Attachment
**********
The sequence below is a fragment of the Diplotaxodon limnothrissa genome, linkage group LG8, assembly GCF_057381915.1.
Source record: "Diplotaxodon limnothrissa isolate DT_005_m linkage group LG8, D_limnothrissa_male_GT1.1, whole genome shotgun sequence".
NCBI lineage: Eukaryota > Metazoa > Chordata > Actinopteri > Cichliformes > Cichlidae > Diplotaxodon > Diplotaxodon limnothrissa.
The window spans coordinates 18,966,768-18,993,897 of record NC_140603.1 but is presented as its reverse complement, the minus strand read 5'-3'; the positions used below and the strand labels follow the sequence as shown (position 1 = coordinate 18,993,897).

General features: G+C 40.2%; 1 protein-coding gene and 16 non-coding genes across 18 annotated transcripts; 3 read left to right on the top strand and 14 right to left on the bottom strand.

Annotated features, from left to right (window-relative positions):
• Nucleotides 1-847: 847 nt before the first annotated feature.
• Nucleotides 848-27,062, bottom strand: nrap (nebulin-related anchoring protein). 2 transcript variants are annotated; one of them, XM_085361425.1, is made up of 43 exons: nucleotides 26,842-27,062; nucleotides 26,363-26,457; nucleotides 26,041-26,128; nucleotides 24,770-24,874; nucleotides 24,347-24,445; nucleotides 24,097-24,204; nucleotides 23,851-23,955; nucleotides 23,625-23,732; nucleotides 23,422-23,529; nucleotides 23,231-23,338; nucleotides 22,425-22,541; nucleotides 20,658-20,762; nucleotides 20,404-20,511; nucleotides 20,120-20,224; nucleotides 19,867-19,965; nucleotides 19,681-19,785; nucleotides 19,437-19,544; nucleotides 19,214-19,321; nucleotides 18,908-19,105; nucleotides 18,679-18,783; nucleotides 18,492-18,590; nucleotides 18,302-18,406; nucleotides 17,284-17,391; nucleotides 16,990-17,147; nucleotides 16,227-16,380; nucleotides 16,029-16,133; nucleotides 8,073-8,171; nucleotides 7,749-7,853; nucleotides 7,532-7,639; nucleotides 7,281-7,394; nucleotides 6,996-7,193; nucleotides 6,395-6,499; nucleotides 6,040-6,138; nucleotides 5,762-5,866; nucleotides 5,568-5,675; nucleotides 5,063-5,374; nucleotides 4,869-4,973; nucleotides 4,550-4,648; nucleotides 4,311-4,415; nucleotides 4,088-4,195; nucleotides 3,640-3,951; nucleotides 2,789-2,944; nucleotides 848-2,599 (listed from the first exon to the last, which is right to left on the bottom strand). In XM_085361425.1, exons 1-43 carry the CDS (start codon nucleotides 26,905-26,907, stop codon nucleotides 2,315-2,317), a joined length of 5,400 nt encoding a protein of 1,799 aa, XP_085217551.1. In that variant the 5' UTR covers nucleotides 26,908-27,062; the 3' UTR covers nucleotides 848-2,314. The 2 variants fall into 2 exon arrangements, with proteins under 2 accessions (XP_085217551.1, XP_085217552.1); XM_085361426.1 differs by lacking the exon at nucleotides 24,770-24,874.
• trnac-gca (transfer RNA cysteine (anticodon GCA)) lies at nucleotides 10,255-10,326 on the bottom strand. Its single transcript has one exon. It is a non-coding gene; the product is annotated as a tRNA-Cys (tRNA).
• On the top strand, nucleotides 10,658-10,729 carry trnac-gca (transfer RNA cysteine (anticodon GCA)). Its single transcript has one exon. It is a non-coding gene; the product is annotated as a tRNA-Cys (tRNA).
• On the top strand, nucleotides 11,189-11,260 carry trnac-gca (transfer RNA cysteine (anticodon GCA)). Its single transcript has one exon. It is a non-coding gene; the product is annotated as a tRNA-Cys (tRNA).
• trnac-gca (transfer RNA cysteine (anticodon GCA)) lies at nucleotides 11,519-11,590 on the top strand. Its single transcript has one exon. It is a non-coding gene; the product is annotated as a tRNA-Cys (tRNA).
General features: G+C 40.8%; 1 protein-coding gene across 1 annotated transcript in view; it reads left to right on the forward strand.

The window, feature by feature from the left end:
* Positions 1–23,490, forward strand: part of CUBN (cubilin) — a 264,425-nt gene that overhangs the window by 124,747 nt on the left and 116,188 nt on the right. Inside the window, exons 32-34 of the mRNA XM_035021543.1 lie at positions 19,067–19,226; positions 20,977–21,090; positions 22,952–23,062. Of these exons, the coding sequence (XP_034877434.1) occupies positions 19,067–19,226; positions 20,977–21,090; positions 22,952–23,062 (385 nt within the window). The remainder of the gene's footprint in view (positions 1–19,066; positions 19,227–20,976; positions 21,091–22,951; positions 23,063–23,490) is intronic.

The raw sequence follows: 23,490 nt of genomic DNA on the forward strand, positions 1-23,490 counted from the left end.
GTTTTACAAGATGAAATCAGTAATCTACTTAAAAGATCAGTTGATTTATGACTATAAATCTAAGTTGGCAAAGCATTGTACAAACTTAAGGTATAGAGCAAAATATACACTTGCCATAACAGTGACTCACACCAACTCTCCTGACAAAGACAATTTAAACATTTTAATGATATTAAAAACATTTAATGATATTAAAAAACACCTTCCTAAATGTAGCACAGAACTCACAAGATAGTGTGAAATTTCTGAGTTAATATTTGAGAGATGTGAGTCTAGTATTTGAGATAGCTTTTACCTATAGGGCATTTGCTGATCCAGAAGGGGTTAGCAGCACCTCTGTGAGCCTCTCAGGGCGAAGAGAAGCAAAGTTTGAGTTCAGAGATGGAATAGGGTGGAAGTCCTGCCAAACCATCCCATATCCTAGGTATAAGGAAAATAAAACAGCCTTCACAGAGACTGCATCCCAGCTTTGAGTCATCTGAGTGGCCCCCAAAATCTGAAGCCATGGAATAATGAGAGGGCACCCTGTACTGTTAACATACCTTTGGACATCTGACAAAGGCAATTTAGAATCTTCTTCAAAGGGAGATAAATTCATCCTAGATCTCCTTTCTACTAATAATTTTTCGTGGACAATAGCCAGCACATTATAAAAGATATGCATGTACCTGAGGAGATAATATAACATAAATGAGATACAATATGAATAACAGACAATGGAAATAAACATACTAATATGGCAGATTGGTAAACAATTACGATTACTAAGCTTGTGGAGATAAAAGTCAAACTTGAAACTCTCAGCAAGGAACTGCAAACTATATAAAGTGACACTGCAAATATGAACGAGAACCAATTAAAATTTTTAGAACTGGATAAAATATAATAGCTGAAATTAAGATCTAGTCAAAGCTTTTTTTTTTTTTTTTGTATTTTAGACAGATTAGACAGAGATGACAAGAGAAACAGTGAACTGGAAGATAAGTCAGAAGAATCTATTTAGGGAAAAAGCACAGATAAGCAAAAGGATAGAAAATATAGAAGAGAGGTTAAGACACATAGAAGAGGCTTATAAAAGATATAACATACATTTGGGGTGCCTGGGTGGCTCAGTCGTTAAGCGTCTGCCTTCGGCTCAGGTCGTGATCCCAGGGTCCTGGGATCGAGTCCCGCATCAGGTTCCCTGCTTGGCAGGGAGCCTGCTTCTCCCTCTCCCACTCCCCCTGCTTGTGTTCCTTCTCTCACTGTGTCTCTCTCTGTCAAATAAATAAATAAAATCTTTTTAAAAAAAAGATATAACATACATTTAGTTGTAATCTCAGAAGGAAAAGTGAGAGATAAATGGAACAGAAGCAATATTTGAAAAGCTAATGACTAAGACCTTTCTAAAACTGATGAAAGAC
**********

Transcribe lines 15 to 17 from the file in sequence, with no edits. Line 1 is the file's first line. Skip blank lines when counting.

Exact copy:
* Positions 1–23,490, forward strand: part of CUBN (cubilin) — a 264,425-nt gene that overhangs the window by 124,747 nt on the left and 116,188 nt on the right. Inside the window, exons 32-34 of the mRNA XM_035021543.1 lie at positions 19,067–19,226; positions 20,977–21,090; positions 22,952–23,062. Of these exons, the coding sequence (XP_034877434.1) occupies positions 19,067–19,226; positions 20,977–21,090; positions 22,952–23,062 (385 nt within the window). The remainder of the gene's footprint in view (positions 1–19,066; positions 19,227–20,976; positions 21,091–22,951; positions 23,063–23,490) is intronic.

The raw sequence follows: 23,490 nt of genomic DNA on the forward strand, positions 1-23,490 counted from the left end.
GTTTTACAAGATGAAATCAGTAATCTACTTAAAAGATCAGTTGATTTATGACTATAAATCTAAGTTGGCAAAGCATTGTACAAACTTAAGGTATAGAGCAAAATATACACTTGCCATAACAGTGACTCACACCAACTCTCCTGACAAAGACAATTTAAACATTTTAATGATATTAAAAACATTTAATGATATTAAAAAACACCTTCCTAAATGTAGCACAGAACTCACAAGATAGTGTGAAATTTCTGAGTTAATATTTGAGAGATGTGAGTCTAGTATTTGAGATAGCTTTTACCTATAGGGCATTTGCTGATCCAGAAGGGGTTAGCAGCACCTCTGTGAGCCTCTCAGGGCGAAGAGAAGCAAAGTTTGAGTTCAGAGATGGAATAGGGTGGAAGTCCTGCCAAACCATCCCATATCCTAGGTATAAGGAAAATAAAACAGCCTTCACAGAGACTGCATCCCAGCTTTGAGTCATCTGAGTGGCCCCCAAAATCTGAAGCCATGGAATAATGAGAGGGCACCCTGTACTGTTAACATACCTTTGGACATCTGACAAAGGCAATTTAGAATCTTCTTCAAAGGGAGATAAATTCATCCTAGATCTCCTTTCTACTAATAATTTTTCGTGGACAATAGCCAGCACATTATAAAAGATATGCATGTACCTGAGGAGATAATATAACATAAATGAGATACAATATGAATAACAGACAATGGAAATAAACATACTAATATGGCAGATTGGTAAACAATTACGATTACTAAGCTTGTGGAGATAAAAGTCAAACTTGAAACTCTCAGCAAGGAACTGCAAACTATATAAAGTGACACTGCAAATATGAACGAGAACCAATTAAAATTTTTAGAACTGGATAAAATATAATAGCTGAAATTAAGATCTAGTCAAAGCTTTTTTTTTTTTTTTTGTATTTTAGACAGATTAGACAGAGATGACAAGAGAAACAGTGAACTGGAAGATAAGTCAGAAGAATCTATTTAGGGAAAAAGCACAGATAAGCAAAAGGATAGAAAATATAGAAGAGAGGTTAAGACACATAGAAGAGGCTTATAAAAGATATAACATACATTTGGGGTGCCTGGGTGGCTCAGTCGTTAAGCGTCTGCCTTCGGCTCAGGTCGTGATCCCAGGGTCCTGGGATCGAGTCCCGCATCAGGTTCCCTGCTTGGCAGGGAGCCTGCTTCTCCCTCTCCCACTCCCCCTGCTTGTGTTCCTTCTCTCACTGTGTCTCTCTCTGTCAAATAAATAAATAAAATCTTTTTAAAAAAAAGATATAACATACATTTAGTTGTAATCTCAGAAGGAAAAGTGAGAGATAAATGGAACAGAAGCAATATTTGAAAAGCTAATGACTAAGACCTTTCTAAAACTGATGAAAGAC